Revisiting the origin, evolution and morphological nuances o
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The “butterfly sign” was described by Telfer Reynolds, MD, a hepatologist, in the Annals of Internal medicine in 1973 after observing a butterfly-shaped sparing of the skin on the back of a patient of primary biliary cirrhosis with generalized pruritus and hyperpigmentation.[1] A total of 81% of his patients with “chronic jaundice” had pruritus and 70% of those showed the “butterfly sign”.

Therefore, it can be concluded that the butterfly sign was described by him to depict frequent sparing of an area over the upper back from pigmentation where the patient cannot easily reach to scratch. It also indicated the effect of skin irritation induced by the act of scratching that produced a melanosis in what he described as patients with “chronic jaundice.”

Majority of these patients had primary biliary cirrhosis and the rest had cholangitis or bile duct cancer, conditions where intense generalized itching is often encountered, unlike in patients with liver parenchymal disease or those with congenital abnormalities of bilirubin excretion. One patient had CREST syndrome (calcinosis cutis, Raynaud's phenomenon, esophagial dysmotility, sclerodactyly, and telangiectasias) with primary biliary cirrhosis and severe arthritis making it difficult for her to scratch her back. Ten years later “the butterfly sign” was described in dermatology literature by Goldman et al. with one dark-skinned patient of chronic obstructive hepatobiliary disease.

They opined that the pigmentation secondary to the scratching was essentially a post-inflammatory hyperpigmentation (PIH) and the butterfly-shaped apparent “hypopigmentation” was actually a result of pigmentary contrast owing to the area not being accessible to scratching with hands. The article further mentions that such PIH and the sparing sign could also accompany generalized pruritus originating from renal, endocrine diseases and malignant neoplasms like Hodgkin's lymphoma.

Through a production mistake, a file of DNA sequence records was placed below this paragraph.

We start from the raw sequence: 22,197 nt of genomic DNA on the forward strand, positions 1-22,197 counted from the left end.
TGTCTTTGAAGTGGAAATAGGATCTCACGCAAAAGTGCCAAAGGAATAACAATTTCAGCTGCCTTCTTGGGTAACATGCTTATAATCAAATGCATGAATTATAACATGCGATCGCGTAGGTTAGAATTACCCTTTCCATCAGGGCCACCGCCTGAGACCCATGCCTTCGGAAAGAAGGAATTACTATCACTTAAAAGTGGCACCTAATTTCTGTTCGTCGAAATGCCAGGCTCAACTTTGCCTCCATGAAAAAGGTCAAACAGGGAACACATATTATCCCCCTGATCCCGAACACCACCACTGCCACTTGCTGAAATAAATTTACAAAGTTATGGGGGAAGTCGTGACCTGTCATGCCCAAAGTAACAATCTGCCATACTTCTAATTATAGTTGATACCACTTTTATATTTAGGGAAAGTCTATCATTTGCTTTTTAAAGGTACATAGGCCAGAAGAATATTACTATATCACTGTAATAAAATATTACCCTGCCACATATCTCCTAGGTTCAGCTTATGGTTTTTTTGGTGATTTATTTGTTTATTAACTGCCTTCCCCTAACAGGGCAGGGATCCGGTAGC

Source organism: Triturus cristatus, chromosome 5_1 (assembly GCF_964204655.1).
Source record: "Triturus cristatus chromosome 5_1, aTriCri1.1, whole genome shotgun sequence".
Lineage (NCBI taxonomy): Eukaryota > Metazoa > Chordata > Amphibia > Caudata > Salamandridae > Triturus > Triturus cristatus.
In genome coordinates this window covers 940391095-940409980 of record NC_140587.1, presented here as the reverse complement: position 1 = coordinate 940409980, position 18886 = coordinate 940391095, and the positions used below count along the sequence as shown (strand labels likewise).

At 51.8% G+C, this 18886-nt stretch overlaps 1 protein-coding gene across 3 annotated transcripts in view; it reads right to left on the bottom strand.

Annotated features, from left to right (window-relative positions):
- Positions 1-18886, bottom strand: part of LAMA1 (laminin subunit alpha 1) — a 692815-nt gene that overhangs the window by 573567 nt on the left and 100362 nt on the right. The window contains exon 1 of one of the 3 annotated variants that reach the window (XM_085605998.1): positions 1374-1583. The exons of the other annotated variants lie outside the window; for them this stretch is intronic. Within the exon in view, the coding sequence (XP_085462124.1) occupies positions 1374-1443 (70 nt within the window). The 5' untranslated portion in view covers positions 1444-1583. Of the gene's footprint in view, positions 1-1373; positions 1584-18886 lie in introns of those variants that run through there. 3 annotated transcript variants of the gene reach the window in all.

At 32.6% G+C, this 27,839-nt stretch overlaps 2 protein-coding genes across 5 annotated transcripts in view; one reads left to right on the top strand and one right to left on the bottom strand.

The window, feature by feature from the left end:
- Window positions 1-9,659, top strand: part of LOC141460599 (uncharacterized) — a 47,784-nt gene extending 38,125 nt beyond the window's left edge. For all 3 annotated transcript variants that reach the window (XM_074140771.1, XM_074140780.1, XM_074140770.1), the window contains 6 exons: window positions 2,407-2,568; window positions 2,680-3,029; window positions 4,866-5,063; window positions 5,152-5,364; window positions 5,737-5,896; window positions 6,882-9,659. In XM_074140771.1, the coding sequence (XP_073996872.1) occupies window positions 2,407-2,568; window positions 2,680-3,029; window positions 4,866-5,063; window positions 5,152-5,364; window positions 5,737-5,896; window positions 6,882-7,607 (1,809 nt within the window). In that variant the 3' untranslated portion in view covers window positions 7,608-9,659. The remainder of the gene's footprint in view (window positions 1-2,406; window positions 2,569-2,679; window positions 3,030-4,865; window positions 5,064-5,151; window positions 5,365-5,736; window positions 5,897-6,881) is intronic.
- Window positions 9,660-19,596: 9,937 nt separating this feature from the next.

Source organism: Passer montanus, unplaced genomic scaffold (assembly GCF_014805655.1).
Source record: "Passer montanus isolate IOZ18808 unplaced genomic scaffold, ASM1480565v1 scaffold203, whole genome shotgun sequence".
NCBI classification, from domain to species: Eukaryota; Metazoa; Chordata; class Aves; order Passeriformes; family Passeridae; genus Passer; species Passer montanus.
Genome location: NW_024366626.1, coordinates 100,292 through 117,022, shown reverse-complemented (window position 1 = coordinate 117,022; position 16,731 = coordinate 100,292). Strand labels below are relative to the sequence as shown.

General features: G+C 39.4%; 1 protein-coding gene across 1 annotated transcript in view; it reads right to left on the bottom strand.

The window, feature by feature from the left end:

Kimura and Miyazawa used the “butterfly sign” validating the fact that atopic dermatitis (AD) is “an itch that rashes”. They examined the back of patients with varied presentations of AD and observed that the exact shape of a butterfly did not always exist in the “butterfly sign” and described two of their cases with “umbrella sign” and “balloon sign”. They attributed the variations of the butterfly sign to the type of the skin lesions present, the ability of the patient to reach the upper part of the back, and the enthusiasm of scratching.

The eponymous “Butterfly sign” is an example of a “sparing phenomenon” of which there are many. It denotes an area of normal or relatively hypopigmented skin owing to its inaccessibility to being scratched by patients of generalized pruritus. The sign has been described in cases of hepatobiliary disorders atopic dermatitis in Japanese patients, prurigo nodularis, Vagabond's disease, and acne excoree.

It is likely to be seen in other diseases presenting with generalized pruritus of non-inflamed as well as inflamed skin. Intensity of itch, irritation, the resultant degrees of hyperpigmentation, and/or lichenification in areas surrounding the spared area makes it easier to appreciate the “butterfly sign”. It is probably more common in persons with dark skin owing to their higher tendency to develop PIH. The originally described “butterfly sign” was described over the spinal column and limited areas lateral to it, the two being analogous to the central thorax, abdomen, and wings of the butterfly. However, in a large number of patients the “butterfly sign” does not resemble a butterfly and is of varying shapes.

Such examples have led to the introduction of new signs based on anecdotal, even single cases, like the “umbrella sign” and “balloon sign” that serve a limited purpose. Such variably shaped areas of sparing are in fact, examples of “butterfly sign sine butterfly” Observation, and description of morphology have been integral parts of dermatology and it is out of these that eponymous signs are born. Revisiting them from time to time enables the clinician to appreciate their variations and evolution. Finally, ensuring accuracy in describing observations and seeing an adequate number of cases before introducing eponymous signs appears vital in the opinion of the author.